Maggots. His mouth was full of maggots.

Son of a bitch, Blair thought, beyond horror, beyond any emotion at all. They'd actually done it.

He wrenched himself free of Ross's corpse and tumbled backward, Alice falling down the rabbit hole and straight to hell, but it had turned out there were far worse places to be. The dark city welcomed him, but he continued to fall, faster and faster, until the leather shackles on his wrists stopped his descent with a jerk that all but dislocated his shoulders. His eyes were open. His mouth was open, and he was screaming. He wondered if he'd been screaming all along. Susan was trying to say something to him, but he couldn't hear her over his own shrieks. He couldn't stop, even though his throat was hurting, not even when Susan took his head in her hands and shook him, her bloody and exhilarated face only inches from his own. Not even when she slapped him, backhand, forehand, backhand, again and again until Eddie grabbed her arm to stop her. She shook herself free angrily, but stepped away, and at last Blair saw Jim. He was still sprawled beside the garden path, sightless eyes staring up at the heavens. Blair's cries stopped. The band was still playing "Tequila."

Eddie turned to Blair, smiling through the mask of drying blood on his face. "You're doing great, man. Now you just need to go one more time to make it stick."

Blair stared at him. He tried to swallow. His throat muscles were aching, and the back of his throat felt raw. "Give me some water," he whispered.

"Soon," Eddie promised. "Just do this one last thing for us, Mr. Sandburg, and you can have all the water you want."

"Why are you doing this to me?" Blair was trembling violently, though he couldn't feel the cold night air anymore. All he felt was a sickness that went as deep as his soul.

"You already know why." Susan drew near him again, still holding the bloody rag. "Now ask Ross to come back. Say his name one more time."


Seth drew back his foot and kicked Jim so hard Jim's body rolled slightly before settling back. The sound of that blow was worse than the patter of maggots on stone.

"You're going to kill him anyway," Blair said, and felt the tears running down his cheeks. Had he been crying all along?

"No we won't. I promise." Eddie smiled, utterly sincere. "Why would we? Once it's finished, you'll tell him everything's cool. I dunno if you'll keep riding around with him is the only thing. Ross hates cops." Eddie turned and looked down at Jim. "It may not matter. Who knows how much of a cop he'll be after tonight anyway?"

"Just one more time. Say Ross's name, Mr. Sandburg." Susan raised the bloody rag to his face. "I know you're tired. I know you're scared. But you want to help Jim, don't you? That's what friends do. They help each other out, just like we're helping Ross." The rag was so close Blair could smell the blood. "So call him, before I tell Seth to blow Detective Ellison's brains out."

They would kill Jim no matter what he did, Blair knew that, and facing the reality of it gave him a peculiar clarity of vision. He forgot the pain in his hanging body, he forgot his terror and rage, and he thought about the beginning of all this. Ross hadn't intended to die, after all. He had wanted the book and he had wanted Blair, too, but not for this. Or perhaps the beginning was even older. Perhaps it had begun the first time David Lash had seen him across the conference table in Major Crime nearly three years ago. Seen him, and seen what he was. Ross had seen the same thing. And Professor Nagle.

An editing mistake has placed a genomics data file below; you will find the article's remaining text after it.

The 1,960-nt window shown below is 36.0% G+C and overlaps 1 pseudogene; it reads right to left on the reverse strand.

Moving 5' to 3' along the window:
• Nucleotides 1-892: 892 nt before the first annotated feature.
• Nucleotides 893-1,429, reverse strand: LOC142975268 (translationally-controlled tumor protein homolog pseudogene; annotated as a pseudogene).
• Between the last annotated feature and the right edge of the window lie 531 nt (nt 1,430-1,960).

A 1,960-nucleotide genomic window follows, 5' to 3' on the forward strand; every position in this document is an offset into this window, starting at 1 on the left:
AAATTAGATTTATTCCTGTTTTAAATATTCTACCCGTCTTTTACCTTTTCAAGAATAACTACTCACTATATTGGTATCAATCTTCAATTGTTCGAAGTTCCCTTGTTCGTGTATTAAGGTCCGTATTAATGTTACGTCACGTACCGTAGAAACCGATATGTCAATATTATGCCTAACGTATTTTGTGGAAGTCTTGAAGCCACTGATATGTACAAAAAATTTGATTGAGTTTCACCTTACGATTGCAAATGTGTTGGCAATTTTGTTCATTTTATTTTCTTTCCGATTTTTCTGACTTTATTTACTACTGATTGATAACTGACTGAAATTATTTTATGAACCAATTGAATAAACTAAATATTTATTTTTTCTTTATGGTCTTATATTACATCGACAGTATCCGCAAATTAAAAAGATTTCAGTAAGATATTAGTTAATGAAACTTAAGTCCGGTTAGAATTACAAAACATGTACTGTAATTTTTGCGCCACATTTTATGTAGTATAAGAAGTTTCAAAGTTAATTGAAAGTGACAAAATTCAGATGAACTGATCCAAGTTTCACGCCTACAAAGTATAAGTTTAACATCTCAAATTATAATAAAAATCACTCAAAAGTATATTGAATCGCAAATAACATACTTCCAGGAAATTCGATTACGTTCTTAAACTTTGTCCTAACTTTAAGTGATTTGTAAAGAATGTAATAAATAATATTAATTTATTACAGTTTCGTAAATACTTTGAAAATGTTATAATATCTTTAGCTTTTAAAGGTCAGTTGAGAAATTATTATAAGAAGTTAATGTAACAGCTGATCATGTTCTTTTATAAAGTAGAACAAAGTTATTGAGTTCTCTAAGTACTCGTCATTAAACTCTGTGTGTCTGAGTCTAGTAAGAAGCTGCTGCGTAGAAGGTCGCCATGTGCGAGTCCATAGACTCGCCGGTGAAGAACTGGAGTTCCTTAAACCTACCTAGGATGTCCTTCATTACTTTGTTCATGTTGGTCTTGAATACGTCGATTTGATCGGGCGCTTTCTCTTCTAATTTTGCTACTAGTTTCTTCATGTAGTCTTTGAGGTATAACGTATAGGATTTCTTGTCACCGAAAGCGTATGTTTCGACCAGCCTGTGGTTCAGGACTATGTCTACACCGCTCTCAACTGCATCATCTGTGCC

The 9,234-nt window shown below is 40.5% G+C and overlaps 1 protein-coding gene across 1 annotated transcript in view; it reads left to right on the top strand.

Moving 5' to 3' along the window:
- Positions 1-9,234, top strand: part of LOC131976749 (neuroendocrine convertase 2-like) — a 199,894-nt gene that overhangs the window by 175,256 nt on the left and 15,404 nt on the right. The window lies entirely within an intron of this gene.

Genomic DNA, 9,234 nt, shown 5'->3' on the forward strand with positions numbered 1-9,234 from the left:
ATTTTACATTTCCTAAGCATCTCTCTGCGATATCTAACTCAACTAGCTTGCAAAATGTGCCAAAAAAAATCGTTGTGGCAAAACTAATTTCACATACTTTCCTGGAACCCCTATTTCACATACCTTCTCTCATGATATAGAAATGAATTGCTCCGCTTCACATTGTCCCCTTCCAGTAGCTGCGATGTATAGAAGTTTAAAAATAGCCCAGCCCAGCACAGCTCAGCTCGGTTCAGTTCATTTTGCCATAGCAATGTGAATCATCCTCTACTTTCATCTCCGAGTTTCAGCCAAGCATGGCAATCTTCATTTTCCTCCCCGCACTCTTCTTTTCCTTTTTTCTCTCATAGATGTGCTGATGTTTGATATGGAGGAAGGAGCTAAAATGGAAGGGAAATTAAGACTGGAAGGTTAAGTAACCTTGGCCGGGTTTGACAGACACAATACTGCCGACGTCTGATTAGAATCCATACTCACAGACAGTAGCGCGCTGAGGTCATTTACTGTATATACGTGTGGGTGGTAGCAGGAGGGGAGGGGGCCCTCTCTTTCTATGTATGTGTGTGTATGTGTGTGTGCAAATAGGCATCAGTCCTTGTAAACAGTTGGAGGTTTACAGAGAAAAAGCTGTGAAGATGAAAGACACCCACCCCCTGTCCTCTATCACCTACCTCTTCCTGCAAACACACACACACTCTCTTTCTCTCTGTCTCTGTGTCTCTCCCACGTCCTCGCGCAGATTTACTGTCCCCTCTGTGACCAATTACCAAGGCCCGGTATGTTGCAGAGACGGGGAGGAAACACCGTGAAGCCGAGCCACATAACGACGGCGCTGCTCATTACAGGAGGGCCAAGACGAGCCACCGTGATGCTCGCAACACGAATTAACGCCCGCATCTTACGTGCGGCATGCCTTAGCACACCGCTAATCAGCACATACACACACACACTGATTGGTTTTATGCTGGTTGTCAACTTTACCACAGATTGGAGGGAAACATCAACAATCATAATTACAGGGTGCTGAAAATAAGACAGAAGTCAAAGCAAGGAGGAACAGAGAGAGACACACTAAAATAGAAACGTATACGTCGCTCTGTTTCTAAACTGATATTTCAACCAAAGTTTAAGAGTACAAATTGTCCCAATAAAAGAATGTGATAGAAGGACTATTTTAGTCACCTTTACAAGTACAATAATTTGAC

And Incacha.

No wonder they had poured a bottle of wine down his throat, Blair thought, wonderingly. They had wanted him to be too drunk to realize the truth. And you know something? It had almost worked.

"C'mon, Ross," he snarled, and the rasp in his voice made it sound like a growl. "I'm ready. Come on back if you can."

Caught off guard, Susan flinched, but then she grinned in triumph and touched the rag to his forehead. At the same time good old Eddie, who was not so dumb after all, screamed at her, "No, wait!"

It was already too late. Susan swept the stinking rag across his face, and this time Blair didn't wait for the raveling tethers of his soul to snap. He broke them himself and was swept away. The dark city was terrible, but it knew him. And if he wanted to, he could know it as well. He was aware of that false, glittering thread close at hand but he pushed it from himself, and it shriveled like gossamer on the wind. Just like he'd thought. It turned out Ross didn't have the power to come here alone, alive or dead. Even with the help of his friends, with the aid of Blair's voice speaking his name, he could do nothing more than lay a trail and hope Blair would follow.

Fat chance, bub, Blair thought, and it was an amazing and terrible thing that though he could not scream here, he could laugh. The city moved with his laughter, its spires and turrets shifting violently under the starless sky. It wasn't a city. It wasn't even death. It was only the other side of the light, and as far as Blair was concerned, whatever gods ruled here could rule in peace. You stay on your side of town, he said, laughing again. So much had happened around him, to him, because of him, simply because he had the power to laugh in the darkness. What kind of a way to run a universe was that, anyway? The black towers swayed overhead as he laughed again, and the streets rippled like swells in the ocean.